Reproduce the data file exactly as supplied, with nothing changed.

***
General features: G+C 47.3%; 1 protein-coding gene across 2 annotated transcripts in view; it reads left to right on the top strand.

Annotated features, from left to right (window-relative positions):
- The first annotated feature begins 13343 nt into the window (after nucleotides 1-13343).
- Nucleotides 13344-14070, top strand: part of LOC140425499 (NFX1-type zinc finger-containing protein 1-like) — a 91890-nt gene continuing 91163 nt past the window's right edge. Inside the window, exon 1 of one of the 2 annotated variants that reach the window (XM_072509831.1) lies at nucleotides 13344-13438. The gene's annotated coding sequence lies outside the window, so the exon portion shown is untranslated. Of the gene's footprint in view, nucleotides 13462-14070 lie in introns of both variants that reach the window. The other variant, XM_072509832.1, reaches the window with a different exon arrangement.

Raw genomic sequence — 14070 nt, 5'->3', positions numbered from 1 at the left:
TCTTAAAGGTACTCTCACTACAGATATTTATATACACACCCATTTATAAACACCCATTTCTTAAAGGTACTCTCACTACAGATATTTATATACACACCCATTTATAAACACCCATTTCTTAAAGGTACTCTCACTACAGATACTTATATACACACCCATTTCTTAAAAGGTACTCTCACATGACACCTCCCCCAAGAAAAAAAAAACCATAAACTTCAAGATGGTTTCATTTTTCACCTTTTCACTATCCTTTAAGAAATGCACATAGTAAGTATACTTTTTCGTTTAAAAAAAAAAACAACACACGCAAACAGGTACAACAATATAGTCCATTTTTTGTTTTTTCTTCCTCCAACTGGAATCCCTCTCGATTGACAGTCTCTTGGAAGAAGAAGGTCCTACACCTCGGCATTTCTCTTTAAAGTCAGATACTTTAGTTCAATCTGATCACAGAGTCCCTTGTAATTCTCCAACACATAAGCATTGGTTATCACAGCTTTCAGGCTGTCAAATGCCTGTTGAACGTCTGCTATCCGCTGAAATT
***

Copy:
General features: G+C 47.3%; 1 protein-coding gene across 2 annotated transcripts in view; it reads left to right on the top strand.

Annotated features, from left to right (window-relative positions):
- The first annotated feature begins 13343 nt into the window (after nucleotides 1-13343).
- Nucleotides 13344-14070, top strand: part of LOC140425499 (NFX1-type zinc finger-containing protein 1-like) — a 91890-nt gene continuing 91163 nt past the window's right edge. Inside the window, exon 1 of one of the 2 annotated variants that reach the window (XM_072509831.1) lies at nucleotides 13344-13438. The gene's annotated coding sequence lies outside the window, so the exon portion shown is untranslated. Of the gene's footprint in view, nucleotides 13462-14070 lie in introns of both variants that reach the window. The other variant, XM_072509832.1, reaches the window with a different exon arrangement.

Raw genomic sequence — 14070 nt, 5'->3', positions numbered from 1 at the left:
TCTTAAAGGTACTCTCACTACAGATATTTATATACACACCCATTTATAAACACCCATTTCTTAAAGGTACTCTCACTACAGATATTTATATACACACCCATTTATAAACACCCATTTCTTAAAGGTACTCTCACTACAGATACTTATATACACACCCATTTCTTAAAAGGTACTCTCACATGACACCTCCCCCAAGAAAAAAAAAACCATAAACTTCAAGATGGTTTCATTTTTCACCTTTTCACTATCCTTTAAGAAATGCACATAGTAAGTATACTTTTTCGTTTAAAAAAAAAAACAACACACGCAAACAGGTACAACAATATAGTCCATTTTTTGTTTTTTCTTCCTCCAACTGGAATCCCTCTCGATTGACAGTCTCTTGGAAGAAGAAGGTCCTACACCTCGGCATTTCTCTTTAAAGTCAGATACTTTAGTTCAATCTGATCACAGAGTCCCTTGTAATTCTCCAACACATAAGCATTGGTTATCACAGCTTTCAGGCTGTCAAATGCCTGTTGAACGTCTGCTATCCGCTGAAATT